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USCA Case #11-5304

Document #1375820

Filed: 05/25/2012

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United States Court of Appeals


No. 11-5304

September Term 2011
1:11-cv-00402-RCL Filed On: May 25, 2012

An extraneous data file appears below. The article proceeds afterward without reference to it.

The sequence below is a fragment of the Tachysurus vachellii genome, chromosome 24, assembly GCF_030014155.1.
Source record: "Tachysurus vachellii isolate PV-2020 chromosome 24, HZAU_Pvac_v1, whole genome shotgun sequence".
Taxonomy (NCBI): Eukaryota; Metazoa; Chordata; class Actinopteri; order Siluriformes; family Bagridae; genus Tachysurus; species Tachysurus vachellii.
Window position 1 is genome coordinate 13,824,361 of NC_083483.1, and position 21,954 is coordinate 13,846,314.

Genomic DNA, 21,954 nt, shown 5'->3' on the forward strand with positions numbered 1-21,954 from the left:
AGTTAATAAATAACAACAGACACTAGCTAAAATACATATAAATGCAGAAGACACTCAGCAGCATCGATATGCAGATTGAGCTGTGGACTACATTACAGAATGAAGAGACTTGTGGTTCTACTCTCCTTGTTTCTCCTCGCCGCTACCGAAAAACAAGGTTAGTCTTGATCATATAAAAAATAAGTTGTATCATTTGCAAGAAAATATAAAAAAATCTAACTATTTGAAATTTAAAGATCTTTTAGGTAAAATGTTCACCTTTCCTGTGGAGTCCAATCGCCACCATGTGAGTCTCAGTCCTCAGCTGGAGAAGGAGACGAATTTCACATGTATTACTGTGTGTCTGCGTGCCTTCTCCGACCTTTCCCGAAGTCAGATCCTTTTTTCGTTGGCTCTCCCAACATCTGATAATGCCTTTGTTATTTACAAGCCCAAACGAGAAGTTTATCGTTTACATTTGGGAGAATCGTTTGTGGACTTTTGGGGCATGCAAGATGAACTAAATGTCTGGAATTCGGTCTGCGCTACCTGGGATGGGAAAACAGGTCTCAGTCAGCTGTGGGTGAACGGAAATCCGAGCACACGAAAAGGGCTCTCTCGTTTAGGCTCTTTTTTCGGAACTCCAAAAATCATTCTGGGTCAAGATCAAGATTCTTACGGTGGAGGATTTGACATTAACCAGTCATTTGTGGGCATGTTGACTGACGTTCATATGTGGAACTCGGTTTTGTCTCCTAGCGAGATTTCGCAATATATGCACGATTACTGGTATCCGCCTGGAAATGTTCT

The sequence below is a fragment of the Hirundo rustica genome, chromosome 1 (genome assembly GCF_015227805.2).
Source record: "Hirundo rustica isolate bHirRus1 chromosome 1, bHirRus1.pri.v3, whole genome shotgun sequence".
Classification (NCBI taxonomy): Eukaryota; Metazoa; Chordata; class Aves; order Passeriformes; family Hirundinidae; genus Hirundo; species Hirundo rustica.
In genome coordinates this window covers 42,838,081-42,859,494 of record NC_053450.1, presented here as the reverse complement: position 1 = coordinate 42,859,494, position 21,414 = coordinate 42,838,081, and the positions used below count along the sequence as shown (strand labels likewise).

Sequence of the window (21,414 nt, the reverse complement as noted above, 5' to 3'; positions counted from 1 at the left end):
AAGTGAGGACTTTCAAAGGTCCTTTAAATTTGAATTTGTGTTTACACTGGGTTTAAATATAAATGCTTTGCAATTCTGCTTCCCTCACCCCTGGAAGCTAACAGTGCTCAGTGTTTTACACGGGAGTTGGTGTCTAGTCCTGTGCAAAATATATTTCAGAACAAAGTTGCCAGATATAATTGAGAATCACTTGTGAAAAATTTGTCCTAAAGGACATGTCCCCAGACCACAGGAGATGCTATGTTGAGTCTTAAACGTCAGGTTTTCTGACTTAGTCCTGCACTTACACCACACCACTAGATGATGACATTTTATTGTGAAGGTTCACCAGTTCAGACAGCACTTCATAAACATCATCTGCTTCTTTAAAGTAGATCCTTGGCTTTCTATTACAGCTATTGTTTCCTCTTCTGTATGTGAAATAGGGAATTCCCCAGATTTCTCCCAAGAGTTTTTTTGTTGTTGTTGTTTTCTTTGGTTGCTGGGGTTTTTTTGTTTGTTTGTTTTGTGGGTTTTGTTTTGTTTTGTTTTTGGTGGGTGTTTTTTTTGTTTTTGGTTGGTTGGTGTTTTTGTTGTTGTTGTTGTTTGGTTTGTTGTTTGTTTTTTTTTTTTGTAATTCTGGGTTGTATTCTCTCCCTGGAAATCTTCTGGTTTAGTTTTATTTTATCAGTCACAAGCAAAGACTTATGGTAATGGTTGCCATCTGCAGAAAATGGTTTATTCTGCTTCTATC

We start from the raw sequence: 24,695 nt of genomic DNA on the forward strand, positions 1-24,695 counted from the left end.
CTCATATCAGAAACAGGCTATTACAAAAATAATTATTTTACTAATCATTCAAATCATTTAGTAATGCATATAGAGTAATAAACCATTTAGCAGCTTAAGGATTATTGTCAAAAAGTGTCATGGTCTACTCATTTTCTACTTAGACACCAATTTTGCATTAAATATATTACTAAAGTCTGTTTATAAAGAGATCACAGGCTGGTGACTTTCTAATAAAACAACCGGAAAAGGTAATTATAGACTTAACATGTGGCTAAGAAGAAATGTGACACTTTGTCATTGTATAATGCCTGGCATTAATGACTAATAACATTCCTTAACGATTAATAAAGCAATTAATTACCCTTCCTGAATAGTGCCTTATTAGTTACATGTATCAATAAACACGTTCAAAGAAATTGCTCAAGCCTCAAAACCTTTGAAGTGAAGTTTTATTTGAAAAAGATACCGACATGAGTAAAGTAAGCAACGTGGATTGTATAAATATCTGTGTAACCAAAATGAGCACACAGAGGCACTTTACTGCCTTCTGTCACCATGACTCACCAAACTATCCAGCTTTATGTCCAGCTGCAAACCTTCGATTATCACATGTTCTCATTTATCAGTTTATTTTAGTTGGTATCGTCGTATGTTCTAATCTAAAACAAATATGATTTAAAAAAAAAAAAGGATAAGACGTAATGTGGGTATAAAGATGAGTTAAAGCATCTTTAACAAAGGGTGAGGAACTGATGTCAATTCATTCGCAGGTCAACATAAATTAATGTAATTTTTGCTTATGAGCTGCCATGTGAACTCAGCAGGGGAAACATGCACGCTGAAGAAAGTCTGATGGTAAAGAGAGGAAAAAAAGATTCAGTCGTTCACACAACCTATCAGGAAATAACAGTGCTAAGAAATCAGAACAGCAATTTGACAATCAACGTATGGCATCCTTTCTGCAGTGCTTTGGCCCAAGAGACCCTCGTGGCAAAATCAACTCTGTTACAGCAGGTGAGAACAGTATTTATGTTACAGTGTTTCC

Orly Taitz, Dr., Appellant v. Michael James Astrue, Commissioner of the Social Security Administration, Appellee BEFORE: Rogers, Griffith, and Kavanaugh, Circuit Judges ORDER Upon consideration of the motion for summary affirmance and the opposition thereto; the motion for summary reversal, styled as a “motion for summary judgment in favor of the appellant,” which includes a request to appoint a special prosecutor; and the motion for default judgment, it is ORDERED that the motion for default judgment be denied. It is FURTHER ORDERED that the motion for summary reversal be denied and the motion for summary affirmance be granted. The merits of the parties' positions are so clear as to warrant summary action. See Taxpayers Watchdog, Inc. v. Stanley, 819 F.2d 294, 297 (D.C. Cir. 1987) (per curiam). The district court correctly concluded that disclosure of the requested information “would constitute a clearly unwarranted invasion of personal privacy.” 5 U.S.C. § 552(b)(6). Appellant has not demonstrated any valid public interest in disclosure to balance against the substantial privacy interest at stake. See Horowitz v. Peace Corps, 428 F.3d 271, 278 (D.C. Cir. 2005) (“If there is no public interest in the disclosure of certain information, ‘something, even a modest privacy interest, outweighs nothing every time.’” (quoting Nat’l Ass’n of Retired Fed. Employees v. Horner, 879 F.2d 873, 879 (D.C. Cir. 1989)). Pursuant to D.C. Circuit Rule 36, this disposition will not be published. The Clerk is directed to withhold issuance of the mandate herein until seven days after resolution of any timely petition for rehearing or petition for rehearing en banc. See Fed. R. App. P. 41(b); D.C. Cir. Rule 41. Per Curiam